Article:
You are currently browsing the category archive for the ‘Great Lakes’ category.

This Stella Polaris . . . a very common vessel name for obvious navigation reasons, is less than 400′ and about 20 years old.  The curious building off the bow is the Boldt Castle Power House and Clock Tower . . .  or BCPHCT.

Algoma Conveyor, SLSWmax, was still under construction a year ago in Jiangsu, China.

Narie is another recent Chinese built cargo ship

in the Great Lakes, I’ve read, for the first season, although other Polsteam boats have worked there for some years.

The oldest Great Lakes port in the US is Oswego, and it sees lakers like the Japan-built cement ship NACC Argonaut fairly frequently.

With the right vessel, one can travel from the Great Lakes directly to NYC, of course, and when we did, we ran into Disney Magic, Italian built, Bahamian flagged, and Spain overhauled.

Making this likely the most diverse “random ships” post ever, here’s P61, an Irish patrol vessel named for Samuel Beckett. Unless I’m mistaken, this “writers” class comprises the largest vessels in the Irish Naval Service. Here’s a photo of Beckett leaving town yesterday taken by frequent commenter Phil Gilson.

Cembay is another Japan built cement carrier, 1997, shuttling between the US and Port Daniel QC.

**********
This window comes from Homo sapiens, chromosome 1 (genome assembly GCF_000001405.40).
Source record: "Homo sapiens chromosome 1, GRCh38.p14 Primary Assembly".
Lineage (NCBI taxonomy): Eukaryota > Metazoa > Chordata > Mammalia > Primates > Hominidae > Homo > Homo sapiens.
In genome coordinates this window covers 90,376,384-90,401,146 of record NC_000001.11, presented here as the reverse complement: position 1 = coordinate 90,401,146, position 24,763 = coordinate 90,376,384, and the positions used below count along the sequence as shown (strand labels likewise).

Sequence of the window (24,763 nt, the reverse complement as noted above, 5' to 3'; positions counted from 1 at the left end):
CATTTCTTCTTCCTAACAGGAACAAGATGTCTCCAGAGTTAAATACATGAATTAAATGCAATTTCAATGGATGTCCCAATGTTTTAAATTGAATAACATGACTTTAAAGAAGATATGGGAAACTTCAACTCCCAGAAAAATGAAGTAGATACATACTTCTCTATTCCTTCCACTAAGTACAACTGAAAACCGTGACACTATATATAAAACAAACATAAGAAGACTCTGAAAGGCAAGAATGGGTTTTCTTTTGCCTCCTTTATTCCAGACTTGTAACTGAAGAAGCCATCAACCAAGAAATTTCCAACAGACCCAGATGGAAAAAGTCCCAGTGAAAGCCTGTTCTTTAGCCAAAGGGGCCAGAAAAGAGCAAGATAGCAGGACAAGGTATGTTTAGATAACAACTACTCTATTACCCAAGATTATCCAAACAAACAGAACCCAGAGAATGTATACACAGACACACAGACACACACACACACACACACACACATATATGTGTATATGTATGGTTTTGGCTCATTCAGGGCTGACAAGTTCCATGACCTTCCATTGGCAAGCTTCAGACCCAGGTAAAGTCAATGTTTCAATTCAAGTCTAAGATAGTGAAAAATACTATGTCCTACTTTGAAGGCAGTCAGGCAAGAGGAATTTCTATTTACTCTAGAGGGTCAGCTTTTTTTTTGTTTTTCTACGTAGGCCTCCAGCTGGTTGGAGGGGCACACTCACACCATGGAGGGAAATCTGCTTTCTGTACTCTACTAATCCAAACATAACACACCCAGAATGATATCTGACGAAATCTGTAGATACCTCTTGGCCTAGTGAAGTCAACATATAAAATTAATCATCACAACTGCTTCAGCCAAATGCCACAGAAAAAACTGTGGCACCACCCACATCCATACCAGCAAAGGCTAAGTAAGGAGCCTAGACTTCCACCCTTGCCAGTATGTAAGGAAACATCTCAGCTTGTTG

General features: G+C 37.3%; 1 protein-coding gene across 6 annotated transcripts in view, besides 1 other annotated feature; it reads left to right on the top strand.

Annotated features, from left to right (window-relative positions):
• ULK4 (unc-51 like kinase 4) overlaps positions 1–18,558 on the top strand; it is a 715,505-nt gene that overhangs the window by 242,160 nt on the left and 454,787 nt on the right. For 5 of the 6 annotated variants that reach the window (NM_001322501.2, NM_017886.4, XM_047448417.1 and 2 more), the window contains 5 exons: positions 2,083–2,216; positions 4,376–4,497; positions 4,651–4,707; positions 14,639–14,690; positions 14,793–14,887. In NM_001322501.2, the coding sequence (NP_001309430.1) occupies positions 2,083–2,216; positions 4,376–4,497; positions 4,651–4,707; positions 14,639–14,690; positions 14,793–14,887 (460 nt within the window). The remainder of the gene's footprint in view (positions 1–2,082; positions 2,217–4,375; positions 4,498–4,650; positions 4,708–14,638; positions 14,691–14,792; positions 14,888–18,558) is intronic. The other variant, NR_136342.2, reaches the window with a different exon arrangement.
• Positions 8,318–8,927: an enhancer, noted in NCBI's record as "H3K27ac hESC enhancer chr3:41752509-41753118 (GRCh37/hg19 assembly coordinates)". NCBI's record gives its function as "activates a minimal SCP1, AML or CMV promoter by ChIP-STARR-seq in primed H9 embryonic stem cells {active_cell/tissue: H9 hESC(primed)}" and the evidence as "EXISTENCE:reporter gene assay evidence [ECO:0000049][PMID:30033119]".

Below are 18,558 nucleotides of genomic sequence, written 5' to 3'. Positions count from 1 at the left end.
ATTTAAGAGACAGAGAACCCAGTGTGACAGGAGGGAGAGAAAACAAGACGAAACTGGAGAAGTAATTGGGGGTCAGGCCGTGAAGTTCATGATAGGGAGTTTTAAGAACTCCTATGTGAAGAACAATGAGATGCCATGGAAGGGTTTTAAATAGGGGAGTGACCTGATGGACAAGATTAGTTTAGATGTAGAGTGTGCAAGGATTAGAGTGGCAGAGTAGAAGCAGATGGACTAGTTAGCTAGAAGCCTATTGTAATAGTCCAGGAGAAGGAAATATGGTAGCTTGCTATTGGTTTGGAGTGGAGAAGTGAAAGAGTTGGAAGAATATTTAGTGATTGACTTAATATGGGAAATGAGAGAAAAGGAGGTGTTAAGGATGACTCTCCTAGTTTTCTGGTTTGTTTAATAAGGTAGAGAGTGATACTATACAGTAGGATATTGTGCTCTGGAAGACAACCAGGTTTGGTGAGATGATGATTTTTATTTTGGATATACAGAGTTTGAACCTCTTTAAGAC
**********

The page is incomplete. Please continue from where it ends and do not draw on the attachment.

And finally . . .  YM World is, as of this posting, steaming toward Savannah, after shifting boxes here in Bayonne.

All photos here by Will Van Dorp within the past 30 days.

What a view Toronto offers from the lake!!  no matter the time . . . day or  . . .

night or day.  Here Salvage Monarch heads out.

Hope takes a spud barge out to the job.

In the Port Lands, this unnamed vessel all decked out in camouflage paint waits.

Maybe someone can help with more names too. . .

Or stories . . . ?

 

Iron Guppy wins my prize for most colorful name.  Bravo to the school kids who dubbed it such.

And here’s the story that links Iron Guppy with William Rest.

All photos by Will Van Dorp.

 

Daybreak finds us entering the Welland Canal, taking a pilot from J. W. Cooper.

The past few weeks at MRC have brought the decapitation of Algorail.

Tecumseh is docked just below lock 8.

Algosea slips into the parallel lock chamber at lock 4, upbound.

We encounter NACC Argonaut as she heads upbound below lock 2.

Then we switch pilots at Lake Ontario level and

we pass Ojibway as we make a course for Toronto.

All photos by Will Van Dorp.

I’m posting from Montreal, the M in the series title MB.  So I’ve  some catching-up to do.

Let’s start in a waterway where deckhands have an additional task, one involving hand signals.

I commend the deckhands for their polite signals given the crowding.

All proceeds with minimal horn blasts and absence of injury.

 

Some hand signaling has to be repeated though. Have you guessed the town, the waterway?

It’s Cleveland of course with its much-loved Cuyahoga.

 

 

All photos by Will Van Dorp.

 

 

This post covers the St. Clair River (in the wee hours) and down to Detroit.  If it seems that it’s just a chronological series of photos of the voyage, well . . . yes, that’s what it is, and what’s wrong with that.

Can you identify the vessel that we passed between 0415 and 0430?  I’ll give the answer at the end of the post.

We followed Kaye E. Barker into the sixth Great Lakes. . .

Partway across, we both passed Atlantic Huron.

 

Just south of Belle Isle, we saw Bristol Bay with her barge and